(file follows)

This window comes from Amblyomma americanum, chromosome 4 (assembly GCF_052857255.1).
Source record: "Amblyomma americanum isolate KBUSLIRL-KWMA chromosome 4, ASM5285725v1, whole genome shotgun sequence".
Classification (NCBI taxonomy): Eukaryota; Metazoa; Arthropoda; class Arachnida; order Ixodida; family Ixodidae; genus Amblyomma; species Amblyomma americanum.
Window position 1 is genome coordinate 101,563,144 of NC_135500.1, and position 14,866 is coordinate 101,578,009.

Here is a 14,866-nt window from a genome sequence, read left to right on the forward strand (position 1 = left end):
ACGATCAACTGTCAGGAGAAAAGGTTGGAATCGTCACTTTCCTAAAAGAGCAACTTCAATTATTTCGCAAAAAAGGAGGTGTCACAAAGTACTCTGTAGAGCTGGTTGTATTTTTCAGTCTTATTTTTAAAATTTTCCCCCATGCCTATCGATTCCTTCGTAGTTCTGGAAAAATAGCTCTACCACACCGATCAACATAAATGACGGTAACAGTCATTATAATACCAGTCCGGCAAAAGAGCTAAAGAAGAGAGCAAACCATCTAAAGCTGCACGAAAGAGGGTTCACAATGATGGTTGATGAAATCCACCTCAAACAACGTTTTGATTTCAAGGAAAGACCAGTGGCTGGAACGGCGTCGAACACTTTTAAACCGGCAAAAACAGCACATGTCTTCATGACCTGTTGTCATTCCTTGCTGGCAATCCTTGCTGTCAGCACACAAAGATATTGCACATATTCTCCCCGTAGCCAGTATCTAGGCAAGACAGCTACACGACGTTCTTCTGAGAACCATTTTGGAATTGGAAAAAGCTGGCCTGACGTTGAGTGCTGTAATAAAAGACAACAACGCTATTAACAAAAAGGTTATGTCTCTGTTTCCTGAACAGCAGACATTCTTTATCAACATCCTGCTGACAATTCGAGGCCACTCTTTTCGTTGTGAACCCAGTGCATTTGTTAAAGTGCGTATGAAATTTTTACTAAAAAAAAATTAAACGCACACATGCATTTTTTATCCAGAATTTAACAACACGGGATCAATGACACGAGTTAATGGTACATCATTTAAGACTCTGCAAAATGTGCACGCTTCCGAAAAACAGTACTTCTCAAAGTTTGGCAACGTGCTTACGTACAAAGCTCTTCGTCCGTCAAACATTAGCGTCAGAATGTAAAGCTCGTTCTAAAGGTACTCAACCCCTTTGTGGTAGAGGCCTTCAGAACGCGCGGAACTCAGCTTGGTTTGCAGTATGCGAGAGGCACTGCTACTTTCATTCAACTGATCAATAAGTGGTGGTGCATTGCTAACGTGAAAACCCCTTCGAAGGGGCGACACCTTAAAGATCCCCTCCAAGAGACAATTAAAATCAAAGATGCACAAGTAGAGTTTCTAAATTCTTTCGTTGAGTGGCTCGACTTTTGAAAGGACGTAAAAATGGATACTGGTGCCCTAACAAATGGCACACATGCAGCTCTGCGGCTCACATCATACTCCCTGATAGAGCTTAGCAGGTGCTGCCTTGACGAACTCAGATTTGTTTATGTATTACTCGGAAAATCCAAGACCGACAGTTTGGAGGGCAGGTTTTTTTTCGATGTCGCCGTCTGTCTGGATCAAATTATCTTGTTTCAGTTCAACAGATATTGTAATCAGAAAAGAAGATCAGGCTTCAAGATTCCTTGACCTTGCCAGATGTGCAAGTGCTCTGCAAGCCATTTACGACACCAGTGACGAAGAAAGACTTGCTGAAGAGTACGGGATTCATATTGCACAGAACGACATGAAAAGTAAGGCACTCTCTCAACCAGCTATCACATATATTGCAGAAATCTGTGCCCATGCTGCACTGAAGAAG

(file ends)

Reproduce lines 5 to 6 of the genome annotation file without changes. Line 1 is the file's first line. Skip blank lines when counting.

Here is a 14,866-nt window from a genome sequence, read left to right on the forward strand (position 1 = left end):
ACGATCAACTGTCAGGAGAAAAGGTTGGAATCGTCACTTTCCTAAAAGAGCAACTTCAATTATTTCGCAAAAAAGGAGGTGTCACAAAGTACTCTGTAGAGCTGGTTGTATTTTTCAGTCTTATTTTTAAAATTTTCCCCCATGCCTATCGATTCCTTCGTAGTTCTGGAAAAATAGCTCTACCACACCGATCAACATAAATGACGGTAACAGTCATTATAATACCAGTCCGGCAAAAGAGCTAAAGAAGAGAGCAAACCATCTAAAGCTGCACGAAAGAGGGTTCACAATGATGGTTGATGAAATCCACCTCAAACAACGTTTTGATTTCAAGGAAAGACCAGTGGCTGGAACGGCGTCGAACACTTTTAAACCGGCAAAAACAGCACATGTCTTCATGACCTGTTGTCATTCCTTGCTGGCAATCCTTGCTGTCAGCACACAAAGATATTGCACATATTCTCCCCGTAGCCAGTATCTAGGCAAGACAGCTACACGACGTTCTTCTGAGAACCATTTTGGAATTGGAAAAAGCTGGCCTGACGTTGAGTGCTGTAATAAAAGACAACAACGCTATTAACAAAAAGGTTATGTCTCTGTTTCCTGAACAGCAGACATTCTTTATCAACATCCTGCTGACAATTCGAGGCCACTCTTTTCGTTGTGAACCCAGTGCATTTGTTAAAGTGCGTATGAAATTTTTACTAAAAAAAAATTAAACGCACACATGCATTTTTTATCCAGAATTTAACAACACGGGATCAATGACACGAGTTAATGGTACATCATTTAAGACTCTGCAAAATGTGCACGCTTCCGAAAAACAGTACTTCTCAAAGTTTGGCAACGTGCTTACGTACAAAGCTCTTCGTCCGTCAAACATTAGCGTCAGAATGTAAAGCTCGTTCTAAAGGTACTCAACCCCTTTGTGGTAGAGGCCTTCAGAACGCGCGGAACTCAGCTTGGTTTGCAGTATGCGAGAGGCACTGCTACTTTCATTCAACTGATCAATAAGTGGTGGTGCATTGCTAACGTGAAAACCCCTTCGAAGGGGCGACACCTTAAAGATCCCCTCCAAGAGACAATTAAAATCAAAGATGCACAAGTAGAGTTTCTAAATTCTTTCGTTGAGTGGCTCGACTTTTGAAAGGACGTAAAAATGGATACTGGTGCCCTAACAAATGGCACACATGCAGCTCTGCGGCTCACATCATACTCCCTGATAGAGCTTAGCAGGTGCTGCCTTGACGAACTCAGATTTGTTTATGTATTACTCGGAAAATCCAAGACCGACAGTTTGGAGGGCAGGTTTTTTTTCGATGTCGCCGTCTGTCTGGATCAAATTATCTTGTTTCAGTTCAACAGATATTGTAATCAGAAAAGAAGATCAGGCTTCAAGATTCCTTGACCTTGCCAGATGTGCAAGTGCTCTGCAAGCCATTTACGACACCAGTGACGAAGAAAGACTTGCTGAAGAGTACGGGATTCATATTGCACAGAACGACATGAAAAGTAAGGCACTCTCTCAACCAGCTATCACATATATTGCAGAAATCTGTGCCCATGCTGCACTGAAGAAG